So this is why the safes at Costco have bolt holes so you can attach it to the floor. Obviously some people have come home to find their safe gone so the burglers could work at it at their leasure. Phew! :P
Yeah, I suppose that COULD happen. But my safe is bolted and weighs more than 600 pounds empty. It would be kind of funny to come home and find 2 burglers having cut the bolts and trying to move it upstairs. Most likely they would be rolling on the floor having ripped all of their lower back muscles. I imagine at that point they would be easy fodder for my remington 870

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Re: Opening a Sentry safe
Old 04-20-2007, 11:19 AM   #9
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Re: Opening a Sentry safe

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Originally Posted by saluki9
Yeah, I suppose that COULD happen. But my safe is bolted and weighs more than 600 pounds empty. It would be kind of funny to come home and find 2 burglers having cut the bolts and trying to move it upstairs. Most likely they would be rolling on the floor having ripped all of their lower back muscles. I imagine at that point they would be easy fodder for my remington 870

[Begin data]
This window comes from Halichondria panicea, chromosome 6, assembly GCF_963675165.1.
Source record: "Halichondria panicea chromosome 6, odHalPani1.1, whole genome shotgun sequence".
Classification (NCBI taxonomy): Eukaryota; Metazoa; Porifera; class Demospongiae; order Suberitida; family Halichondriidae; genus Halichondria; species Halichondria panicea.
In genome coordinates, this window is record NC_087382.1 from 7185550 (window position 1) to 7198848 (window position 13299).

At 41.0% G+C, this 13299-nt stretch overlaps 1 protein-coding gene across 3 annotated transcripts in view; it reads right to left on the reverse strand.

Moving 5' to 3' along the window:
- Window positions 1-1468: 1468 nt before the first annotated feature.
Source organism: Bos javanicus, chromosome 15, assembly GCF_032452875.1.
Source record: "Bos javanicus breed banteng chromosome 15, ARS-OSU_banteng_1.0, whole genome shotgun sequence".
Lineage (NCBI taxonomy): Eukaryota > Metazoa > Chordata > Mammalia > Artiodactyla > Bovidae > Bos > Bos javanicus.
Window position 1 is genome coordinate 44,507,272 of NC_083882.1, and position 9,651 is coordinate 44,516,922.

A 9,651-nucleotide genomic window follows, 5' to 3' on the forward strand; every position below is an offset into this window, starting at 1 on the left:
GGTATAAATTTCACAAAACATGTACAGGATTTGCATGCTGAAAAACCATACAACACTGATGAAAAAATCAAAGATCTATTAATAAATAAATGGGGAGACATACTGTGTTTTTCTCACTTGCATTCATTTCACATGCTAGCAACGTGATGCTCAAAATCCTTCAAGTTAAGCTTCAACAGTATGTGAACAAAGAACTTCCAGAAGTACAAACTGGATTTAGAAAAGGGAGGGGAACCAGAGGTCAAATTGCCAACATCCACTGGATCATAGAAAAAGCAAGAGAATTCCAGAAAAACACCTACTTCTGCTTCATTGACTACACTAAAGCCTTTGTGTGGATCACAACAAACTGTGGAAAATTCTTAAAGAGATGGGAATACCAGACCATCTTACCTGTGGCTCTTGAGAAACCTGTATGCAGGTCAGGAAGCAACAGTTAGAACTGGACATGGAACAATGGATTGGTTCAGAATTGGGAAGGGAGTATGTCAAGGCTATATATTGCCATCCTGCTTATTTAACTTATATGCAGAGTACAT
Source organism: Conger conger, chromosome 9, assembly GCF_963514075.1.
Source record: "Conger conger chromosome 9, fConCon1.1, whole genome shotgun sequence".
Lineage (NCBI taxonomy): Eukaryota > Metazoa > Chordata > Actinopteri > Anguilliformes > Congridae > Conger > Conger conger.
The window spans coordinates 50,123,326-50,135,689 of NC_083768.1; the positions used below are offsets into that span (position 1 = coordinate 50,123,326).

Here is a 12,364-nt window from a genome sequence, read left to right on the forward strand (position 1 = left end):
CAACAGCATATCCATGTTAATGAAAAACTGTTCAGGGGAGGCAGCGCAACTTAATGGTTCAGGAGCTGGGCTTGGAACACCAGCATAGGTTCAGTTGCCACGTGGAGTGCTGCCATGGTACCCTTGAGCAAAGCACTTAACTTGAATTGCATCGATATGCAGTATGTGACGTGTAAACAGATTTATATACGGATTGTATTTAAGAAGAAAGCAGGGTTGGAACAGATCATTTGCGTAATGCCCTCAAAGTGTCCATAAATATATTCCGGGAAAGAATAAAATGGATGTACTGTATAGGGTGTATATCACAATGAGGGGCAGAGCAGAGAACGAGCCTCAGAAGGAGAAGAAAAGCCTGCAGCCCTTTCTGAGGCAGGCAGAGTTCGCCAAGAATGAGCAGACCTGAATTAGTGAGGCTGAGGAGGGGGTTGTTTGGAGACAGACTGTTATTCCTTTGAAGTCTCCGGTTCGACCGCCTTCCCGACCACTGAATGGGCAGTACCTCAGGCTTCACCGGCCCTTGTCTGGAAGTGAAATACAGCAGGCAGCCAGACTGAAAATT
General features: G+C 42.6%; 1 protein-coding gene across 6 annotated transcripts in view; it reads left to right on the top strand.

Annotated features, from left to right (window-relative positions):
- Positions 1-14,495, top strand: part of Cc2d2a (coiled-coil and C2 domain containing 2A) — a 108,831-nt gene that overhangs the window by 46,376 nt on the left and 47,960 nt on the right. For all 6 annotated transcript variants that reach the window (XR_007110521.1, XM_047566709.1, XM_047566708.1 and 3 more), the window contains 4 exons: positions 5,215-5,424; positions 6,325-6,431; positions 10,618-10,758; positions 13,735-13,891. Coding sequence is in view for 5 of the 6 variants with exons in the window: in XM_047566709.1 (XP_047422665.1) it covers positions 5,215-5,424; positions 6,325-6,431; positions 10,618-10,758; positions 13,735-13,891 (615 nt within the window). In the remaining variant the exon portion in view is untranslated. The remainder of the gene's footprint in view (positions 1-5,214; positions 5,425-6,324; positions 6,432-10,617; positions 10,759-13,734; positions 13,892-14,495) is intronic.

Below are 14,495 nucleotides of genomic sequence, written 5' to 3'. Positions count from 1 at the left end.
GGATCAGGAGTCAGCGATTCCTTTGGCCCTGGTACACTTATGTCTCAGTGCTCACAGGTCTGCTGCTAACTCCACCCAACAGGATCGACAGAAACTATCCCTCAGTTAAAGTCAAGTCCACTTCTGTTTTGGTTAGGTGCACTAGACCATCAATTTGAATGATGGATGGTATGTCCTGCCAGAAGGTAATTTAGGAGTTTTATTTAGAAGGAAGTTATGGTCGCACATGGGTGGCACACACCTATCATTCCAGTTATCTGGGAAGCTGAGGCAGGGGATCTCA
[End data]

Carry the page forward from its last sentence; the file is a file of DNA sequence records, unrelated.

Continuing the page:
You might be surprised what thiefs will do... I work for a bank and one of our project managers was telling me a story of one of our ATMs. I was in a concrete walled off are that was in a U shape with dirt behind it... D for Dirt, C for concrete, A for ATM. Now, the ATM had the lights and other necessary things around it...

DDDDDDDDD
CCCCCCCCC
CC A CC
CC CC

Seems that someone thougth that a stick of dynamite would 'open' up the ATM. Well, when the police arrived after getting a few calls, there was nothing left in the U shape... no lights, no camera, no hanging wires... nothing... however they found the ATM machine inside a store across the street.. fully intact..

Thiefs can be stupid...


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Re: Opening a Sentry safe
Old 04-20-2007, 11:52 AM   #10
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Re: Opening a Sentry safe

I would laugh at a safe bolted to the floor.

Nothing a high lift jack and a two wheeler appliance dolly wouldnt solve pretty quick.

My dad was stopped at 11pm by the cops while taking a walk. Cop told him he looked suspicious and they were looking for two guys who stole a 500lb safe.

Apparently this crackhead officer was seriously considering my 70 year old dad as someone that might hold up their end of such a critter.